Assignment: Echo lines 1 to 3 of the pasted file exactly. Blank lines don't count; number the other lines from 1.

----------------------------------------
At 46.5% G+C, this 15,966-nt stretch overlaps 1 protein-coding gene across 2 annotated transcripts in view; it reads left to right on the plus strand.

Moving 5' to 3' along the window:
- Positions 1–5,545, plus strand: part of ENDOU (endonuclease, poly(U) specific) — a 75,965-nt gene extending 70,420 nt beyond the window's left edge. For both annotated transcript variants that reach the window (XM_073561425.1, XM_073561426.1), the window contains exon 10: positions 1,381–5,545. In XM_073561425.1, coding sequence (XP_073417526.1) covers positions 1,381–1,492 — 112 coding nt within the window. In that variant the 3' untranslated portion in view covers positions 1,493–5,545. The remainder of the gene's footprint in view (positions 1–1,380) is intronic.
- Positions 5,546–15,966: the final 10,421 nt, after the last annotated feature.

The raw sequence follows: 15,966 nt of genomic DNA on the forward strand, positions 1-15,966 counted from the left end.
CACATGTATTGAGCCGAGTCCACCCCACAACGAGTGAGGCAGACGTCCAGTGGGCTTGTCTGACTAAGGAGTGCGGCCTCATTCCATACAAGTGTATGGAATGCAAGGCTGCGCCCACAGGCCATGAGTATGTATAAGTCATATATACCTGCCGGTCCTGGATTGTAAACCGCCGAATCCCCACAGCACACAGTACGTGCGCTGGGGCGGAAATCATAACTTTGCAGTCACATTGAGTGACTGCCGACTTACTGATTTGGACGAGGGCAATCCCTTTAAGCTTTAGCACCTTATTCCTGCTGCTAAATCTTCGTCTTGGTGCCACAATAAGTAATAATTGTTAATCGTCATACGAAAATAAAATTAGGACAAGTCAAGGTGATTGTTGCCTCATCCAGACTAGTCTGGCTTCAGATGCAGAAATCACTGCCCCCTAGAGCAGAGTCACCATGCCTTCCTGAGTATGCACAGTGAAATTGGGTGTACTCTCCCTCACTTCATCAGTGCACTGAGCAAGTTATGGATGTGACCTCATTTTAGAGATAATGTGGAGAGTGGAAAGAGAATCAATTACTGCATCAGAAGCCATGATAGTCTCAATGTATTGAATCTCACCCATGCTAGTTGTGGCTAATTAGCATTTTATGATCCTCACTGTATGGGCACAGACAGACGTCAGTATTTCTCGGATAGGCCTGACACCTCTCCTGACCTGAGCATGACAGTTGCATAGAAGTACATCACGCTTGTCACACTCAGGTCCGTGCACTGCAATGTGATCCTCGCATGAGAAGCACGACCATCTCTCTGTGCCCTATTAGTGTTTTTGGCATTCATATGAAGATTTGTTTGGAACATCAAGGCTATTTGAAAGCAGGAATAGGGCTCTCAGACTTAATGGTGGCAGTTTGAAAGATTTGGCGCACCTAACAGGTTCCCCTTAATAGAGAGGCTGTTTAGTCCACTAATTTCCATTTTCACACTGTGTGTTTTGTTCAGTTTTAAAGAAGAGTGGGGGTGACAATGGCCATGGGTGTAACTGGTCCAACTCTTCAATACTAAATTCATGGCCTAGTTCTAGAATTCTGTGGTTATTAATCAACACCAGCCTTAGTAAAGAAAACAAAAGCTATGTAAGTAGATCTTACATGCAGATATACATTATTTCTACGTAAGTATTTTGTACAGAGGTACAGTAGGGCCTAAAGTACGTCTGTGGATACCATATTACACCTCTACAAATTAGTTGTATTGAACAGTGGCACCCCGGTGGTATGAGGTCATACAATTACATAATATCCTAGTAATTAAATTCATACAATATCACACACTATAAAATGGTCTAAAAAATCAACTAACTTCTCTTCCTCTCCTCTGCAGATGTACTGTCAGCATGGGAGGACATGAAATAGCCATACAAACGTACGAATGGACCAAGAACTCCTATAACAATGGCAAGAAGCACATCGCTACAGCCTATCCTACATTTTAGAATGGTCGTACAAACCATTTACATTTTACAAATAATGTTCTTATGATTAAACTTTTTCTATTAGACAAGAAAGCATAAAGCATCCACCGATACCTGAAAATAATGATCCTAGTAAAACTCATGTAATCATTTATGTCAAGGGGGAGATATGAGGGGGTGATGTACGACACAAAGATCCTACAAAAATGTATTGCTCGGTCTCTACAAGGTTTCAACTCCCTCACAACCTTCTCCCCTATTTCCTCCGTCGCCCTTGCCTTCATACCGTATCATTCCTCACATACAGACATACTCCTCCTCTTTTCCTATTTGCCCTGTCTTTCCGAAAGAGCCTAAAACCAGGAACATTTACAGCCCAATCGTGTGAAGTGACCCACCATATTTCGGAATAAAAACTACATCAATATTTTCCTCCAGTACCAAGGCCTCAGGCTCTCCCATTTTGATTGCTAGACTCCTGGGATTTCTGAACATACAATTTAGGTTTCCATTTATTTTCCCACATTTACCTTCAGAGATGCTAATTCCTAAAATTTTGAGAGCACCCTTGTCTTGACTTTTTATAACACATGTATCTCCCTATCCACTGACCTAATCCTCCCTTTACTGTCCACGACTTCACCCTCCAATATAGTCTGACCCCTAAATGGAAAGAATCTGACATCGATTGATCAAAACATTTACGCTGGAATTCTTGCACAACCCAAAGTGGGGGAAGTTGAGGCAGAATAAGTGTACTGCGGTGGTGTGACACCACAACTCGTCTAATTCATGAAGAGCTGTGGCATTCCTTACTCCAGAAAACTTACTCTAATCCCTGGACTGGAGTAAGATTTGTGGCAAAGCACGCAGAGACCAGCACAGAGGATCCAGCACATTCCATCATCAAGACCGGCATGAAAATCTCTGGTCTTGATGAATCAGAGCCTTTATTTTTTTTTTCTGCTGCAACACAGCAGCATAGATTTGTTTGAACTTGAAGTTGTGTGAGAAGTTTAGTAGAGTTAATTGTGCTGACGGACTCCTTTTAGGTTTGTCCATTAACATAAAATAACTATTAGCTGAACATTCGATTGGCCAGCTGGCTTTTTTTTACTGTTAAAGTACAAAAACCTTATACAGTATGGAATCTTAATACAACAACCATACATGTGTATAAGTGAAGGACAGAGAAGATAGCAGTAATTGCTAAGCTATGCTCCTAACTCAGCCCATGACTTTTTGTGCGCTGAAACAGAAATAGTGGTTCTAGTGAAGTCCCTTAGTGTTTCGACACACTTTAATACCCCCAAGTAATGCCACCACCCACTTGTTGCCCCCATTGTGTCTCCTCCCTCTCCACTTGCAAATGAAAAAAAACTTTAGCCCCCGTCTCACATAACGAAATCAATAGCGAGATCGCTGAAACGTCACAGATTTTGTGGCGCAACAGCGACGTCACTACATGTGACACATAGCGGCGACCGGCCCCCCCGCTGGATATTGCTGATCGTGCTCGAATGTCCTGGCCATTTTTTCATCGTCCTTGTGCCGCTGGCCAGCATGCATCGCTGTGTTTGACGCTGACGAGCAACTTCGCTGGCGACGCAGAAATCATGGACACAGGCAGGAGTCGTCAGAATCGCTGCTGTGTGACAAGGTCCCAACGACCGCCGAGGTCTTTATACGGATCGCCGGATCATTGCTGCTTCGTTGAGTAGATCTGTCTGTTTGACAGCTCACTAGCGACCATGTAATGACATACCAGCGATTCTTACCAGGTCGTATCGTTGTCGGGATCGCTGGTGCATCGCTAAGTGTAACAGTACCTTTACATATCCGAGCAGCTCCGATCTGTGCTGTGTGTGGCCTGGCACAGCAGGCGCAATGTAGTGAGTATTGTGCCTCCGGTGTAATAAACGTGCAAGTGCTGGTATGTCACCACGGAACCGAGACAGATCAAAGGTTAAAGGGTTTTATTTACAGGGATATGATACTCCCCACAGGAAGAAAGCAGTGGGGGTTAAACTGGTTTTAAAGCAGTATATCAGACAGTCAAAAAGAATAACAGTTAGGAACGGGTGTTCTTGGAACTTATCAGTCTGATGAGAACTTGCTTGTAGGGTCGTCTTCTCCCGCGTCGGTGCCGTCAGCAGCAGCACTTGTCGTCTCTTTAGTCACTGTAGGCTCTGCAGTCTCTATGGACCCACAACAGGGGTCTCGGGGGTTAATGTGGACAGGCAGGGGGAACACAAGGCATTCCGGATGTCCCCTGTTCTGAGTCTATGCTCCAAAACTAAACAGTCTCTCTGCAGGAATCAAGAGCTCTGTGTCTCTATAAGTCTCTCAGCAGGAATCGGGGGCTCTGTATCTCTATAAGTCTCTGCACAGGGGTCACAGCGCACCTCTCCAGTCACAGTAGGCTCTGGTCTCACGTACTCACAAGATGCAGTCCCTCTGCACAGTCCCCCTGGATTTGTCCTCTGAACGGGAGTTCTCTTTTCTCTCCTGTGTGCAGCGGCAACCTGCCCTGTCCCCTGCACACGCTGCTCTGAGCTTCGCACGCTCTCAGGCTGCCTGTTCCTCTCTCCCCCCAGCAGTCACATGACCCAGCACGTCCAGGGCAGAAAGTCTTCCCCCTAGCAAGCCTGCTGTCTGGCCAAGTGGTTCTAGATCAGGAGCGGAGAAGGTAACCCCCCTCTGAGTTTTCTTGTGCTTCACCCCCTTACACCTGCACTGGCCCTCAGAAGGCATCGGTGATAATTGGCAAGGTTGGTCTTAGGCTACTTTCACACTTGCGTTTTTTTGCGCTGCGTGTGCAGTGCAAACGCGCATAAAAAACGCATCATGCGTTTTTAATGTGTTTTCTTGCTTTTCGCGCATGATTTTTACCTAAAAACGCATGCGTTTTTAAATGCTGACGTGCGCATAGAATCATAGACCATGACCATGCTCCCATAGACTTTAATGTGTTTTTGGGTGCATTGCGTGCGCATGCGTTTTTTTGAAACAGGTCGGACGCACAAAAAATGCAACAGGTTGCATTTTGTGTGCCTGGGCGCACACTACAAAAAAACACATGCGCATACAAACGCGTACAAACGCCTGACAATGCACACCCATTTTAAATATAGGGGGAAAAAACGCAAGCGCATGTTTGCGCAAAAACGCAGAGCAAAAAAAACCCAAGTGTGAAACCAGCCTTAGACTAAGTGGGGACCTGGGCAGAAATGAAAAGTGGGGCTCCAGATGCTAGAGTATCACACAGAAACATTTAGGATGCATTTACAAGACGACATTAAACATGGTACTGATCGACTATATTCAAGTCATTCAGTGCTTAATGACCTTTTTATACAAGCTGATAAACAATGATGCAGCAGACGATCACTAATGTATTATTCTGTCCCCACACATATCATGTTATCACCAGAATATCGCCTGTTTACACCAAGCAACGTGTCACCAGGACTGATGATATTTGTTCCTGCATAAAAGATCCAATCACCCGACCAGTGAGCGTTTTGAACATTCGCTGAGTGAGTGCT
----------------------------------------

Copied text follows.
At 46.5% G+C, this 15,966-nt stretch overlaps 1 protein-coding gene across 2 annotated transcripts in view; it reads left to right on the plus strand.

Moving 5' to 3' along the window:
- Positions 1–5,545, plus strand: part of ENDOU (endonuclease, poly(U) specific) — a 75,965-nt gene extending 70,420 nt beyond the window's left edge. For both annotated transcript variants that reach the window (XM_073561425.1, XM_073561426.1), the window contains exon 10: positions 1,381–5,545. In XM_073561425.1, coding sequence (XP_073417526.1) covers positions 1,381–1,492 — 112 coding nt within the window. In that variant the 3' untranslated portion in view covers positions 1,493–5,545. The remainder of the gene's footprint in view (positions 1–1,380) is intronic.